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Keep Social Networks Out of Your Divorce

Tuesday, 12 October 2010 00:00

By Jennifer M. Paine

Attorney, Cordell & Cordell

Note: This is part 2 of a two-part series on the dangers of social networking on your divorce case. Part 1 addressed how e-admissions on social networks can hurt your divorce case.

What Should I Do To Avoid These Admissions: Old School It

The best thing to do is old school it – quit the texting and tweeting and updating altogether. However, be careful closing your accounts and thoroughly discuss your plans with a lawyer because some courts punish you for destroying e-evidence.

Do not update your accounts, post pictures, talk about your case, or do anything but leave those accounts alone. Talk to someone you trust privately and preferably in person, out of others’ earshot and without writing anything down.

If you are too connected to your social network to quit, however, keep these tips in mind:

  • Never post pictures of your new car, clothes, trips, etc.:  Your judge or jury is interested in seeing how you live. A few hours’ testimony is helpful but not nearly as impactful as a few pictures of you driving a new car or posing on the beach during your vacation. If you claim you cannot pay your spouse’s attorney fees, spousal support or child support,  posting hot-shot pictures showing off new purchases are a death blow.
  • Never assume your spouse is not a friend: Your spouse will read what you post. She will use a fake friend or a friend-of-a-friend, she could send a subpoena or she may compel you to print all of your postings (with a penalty of jail time for contempt if you refuse). Unless she has committed fraud or has intercepted electronic communications in violation of federal law, those statements will come into evidence to hurt you.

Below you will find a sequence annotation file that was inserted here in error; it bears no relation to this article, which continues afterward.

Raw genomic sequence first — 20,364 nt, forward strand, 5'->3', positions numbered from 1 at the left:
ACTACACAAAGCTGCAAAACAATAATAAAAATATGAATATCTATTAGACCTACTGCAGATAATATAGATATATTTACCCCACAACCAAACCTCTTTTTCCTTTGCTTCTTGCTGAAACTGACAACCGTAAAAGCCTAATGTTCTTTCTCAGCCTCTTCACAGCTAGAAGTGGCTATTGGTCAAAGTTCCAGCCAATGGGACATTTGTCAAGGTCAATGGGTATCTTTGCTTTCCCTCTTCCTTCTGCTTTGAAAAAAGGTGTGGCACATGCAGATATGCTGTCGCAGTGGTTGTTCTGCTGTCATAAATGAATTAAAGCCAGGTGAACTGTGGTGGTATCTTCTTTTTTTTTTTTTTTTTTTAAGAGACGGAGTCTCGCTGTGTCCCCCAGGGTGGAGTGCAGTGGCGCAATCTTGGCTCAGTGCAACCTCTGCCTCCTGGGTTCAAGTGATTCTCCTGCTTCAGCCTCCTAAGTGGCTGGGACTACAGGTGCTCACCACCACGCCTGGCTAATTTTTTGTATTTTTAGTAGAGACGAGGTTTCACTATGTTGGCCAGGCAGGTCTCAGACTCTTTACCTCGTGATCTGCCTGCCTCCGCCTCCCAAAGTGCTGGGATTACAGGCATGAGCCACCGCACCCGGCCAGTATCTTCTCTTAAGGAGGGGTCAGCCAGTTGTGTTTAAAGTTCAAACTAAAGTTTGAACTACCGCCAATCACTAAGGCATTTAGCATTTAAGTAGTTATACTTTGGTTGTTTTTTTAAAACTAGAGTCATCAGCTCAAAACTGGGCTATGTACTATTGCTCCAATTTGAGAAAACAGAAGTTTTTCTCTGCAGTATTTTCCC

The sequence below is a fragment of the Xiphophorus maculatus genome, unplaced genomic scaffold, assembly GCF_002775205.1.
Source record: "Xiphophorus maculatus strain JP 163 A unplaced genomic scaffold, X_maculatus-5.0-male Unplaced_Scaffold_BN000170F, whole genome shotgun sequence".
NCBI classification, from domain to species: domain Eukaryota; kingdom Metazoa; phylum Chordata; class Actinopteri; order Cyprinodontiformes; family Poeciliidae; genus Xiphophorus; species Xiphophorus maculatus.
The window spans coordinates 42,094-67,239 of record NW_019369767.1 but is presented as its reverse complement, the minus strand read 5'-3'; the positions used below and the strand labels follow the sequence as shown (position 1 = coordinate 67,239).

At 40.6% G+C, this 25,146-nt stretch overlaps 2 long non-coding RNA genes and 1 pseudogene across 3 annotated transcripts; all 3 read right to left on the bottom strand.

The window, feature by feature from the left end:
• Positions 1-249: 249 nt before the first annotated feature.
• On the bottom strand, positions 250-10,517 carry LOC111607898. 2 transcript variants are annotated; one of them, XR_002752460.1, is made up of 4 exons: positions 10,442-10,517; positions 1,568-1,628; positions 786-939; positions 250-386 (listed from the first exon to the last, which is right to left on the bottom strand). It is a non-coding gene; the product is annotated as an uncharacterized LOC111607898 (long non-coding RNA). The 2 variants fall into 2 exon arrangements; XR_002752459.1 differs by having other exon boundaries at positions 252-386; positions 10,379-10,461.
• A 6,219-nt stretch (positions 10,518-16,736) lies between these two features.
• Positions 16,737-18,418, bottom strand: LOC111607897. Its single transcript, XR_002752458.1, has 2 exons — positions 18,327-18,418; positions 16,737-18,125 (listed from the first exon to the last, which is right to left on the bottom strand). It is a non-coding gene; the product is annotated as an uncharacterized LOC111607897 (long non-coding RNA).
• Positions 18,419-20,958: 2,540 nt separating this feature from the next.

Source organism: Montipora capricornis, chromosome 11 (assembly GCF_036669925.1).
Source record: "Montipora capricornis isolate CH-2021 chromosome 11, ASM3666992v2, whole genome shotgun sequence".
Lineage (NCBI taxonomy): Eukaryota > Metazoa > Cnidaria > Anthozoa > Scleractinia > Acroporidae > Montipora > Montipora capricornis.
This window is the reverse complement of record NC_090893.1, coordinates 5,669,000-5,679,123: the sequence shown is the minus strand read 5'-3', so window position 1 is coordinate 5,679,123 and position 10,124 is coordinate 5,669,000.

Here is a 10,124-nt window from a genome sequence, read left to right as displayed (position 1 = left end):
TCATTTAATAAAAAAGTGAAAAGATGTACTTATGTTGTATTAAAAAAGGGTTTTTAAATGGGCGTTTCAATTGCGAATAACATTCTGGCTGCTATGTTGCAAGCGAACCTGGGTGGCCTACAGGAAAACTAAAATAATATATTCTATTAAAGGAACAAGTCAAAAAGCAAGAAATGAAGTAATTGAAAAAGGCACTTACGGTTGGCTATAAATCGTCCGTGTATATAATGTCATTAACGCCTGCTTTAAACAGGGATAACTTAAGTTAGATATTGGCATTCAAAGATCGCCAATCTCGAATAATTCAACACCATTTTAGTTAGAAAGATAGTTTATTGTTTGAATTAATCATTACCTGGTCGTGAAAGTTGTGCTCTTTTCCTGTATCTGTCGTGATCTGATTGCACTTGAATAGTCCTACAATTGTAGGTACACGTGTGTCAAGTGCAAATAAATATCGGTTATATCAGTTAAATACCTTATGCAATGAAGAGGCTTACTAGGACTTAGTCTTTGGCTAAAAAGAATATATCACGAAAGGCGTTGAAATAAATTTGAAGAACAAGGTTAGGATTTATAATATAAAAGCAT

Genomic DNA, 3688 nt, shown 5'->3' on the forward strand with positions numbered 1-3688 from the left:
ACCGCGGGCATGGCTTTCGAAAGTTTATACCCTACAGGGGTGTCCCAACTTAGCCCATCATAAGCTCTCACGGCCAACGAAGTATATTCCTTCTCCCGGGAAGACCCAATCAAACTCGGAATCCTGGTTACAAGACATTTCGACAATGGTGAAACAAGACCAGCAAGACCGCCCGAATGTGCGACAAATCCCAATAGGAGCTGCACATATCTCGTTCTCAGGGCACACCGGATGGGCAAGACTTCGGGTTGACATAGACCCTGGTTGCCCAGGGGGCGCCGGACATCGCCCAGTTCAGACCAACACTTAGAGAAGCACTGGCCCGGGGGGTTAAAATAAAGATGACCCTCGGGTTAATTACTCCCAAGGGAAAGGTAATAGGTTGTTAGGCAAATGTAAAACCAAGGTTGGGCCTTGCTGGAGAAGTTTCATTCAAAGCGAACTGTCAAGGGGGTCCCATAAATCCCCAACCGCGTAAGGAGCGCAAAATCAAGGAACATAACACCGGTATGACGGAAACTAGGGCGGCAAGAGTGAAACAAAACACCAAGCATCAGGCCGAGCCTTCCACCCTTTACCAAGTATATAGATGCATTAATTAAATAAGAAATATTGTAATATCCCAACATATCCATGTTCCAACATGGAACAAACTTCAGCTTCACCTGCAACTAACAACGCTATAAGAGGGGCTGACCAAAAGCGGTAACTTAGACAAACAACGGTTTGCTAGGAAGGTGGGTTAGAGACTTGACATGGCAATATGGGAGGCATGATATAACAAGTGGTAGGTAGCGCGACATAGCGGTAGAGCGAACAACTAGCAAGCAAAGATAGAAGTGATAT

• Never type immediately before or after your court appearance: Court appearances are stressful, and when the event or results are not ideal and/or are confusing, you will want to rant.
  • Never make new e-friends: New "friends" are a cheap and easy way to spy on a spouse. Avoid adding friends you do not know, have not spoken to in years, or know through your spouse. They have probably been sent to spy on you.
  • Never type without thinking, "How will this sound in court?": Think about every statement you make and ask yourself, "Would this sound bad in court?" and "How can I make this sound good, yet be sincere?" For example, forget, "I’m sorry I spent the weekend with Shelly and not the kids." Go with, "I’m sorry I had a momentary lapse in judgment; I am usually so focused on spending the weekend with the kids, as I have repeatedly during our marriage."

When in doubt over that new post, skip "ENTER" and press "DELETE." Otherwise, you could spend thousands fighting a case not over property and testimony, but a la Jerry Springer over texts and tweets.

Note: This is part 2 of a two-part series on the dangers of social networking on your divorce case. Part 1 addressed how e-admissions on social networks can hurt your divorce case.


Jennifer M. Paine is an Associate Attorney in the Detroit, Michigan office of Cordell & Cordell. She is licensed to practice in Michigan, and has been admitted pro hac vice in Illinois, Ohio, and the United States Court of Federal Claims.

Ms. Paine received her BA in English and Mathematics from Albion College and graduated Summa Cum Laude. She received her Juris Doctorate from MSU College of Law and graduated Summa Cum Laude.

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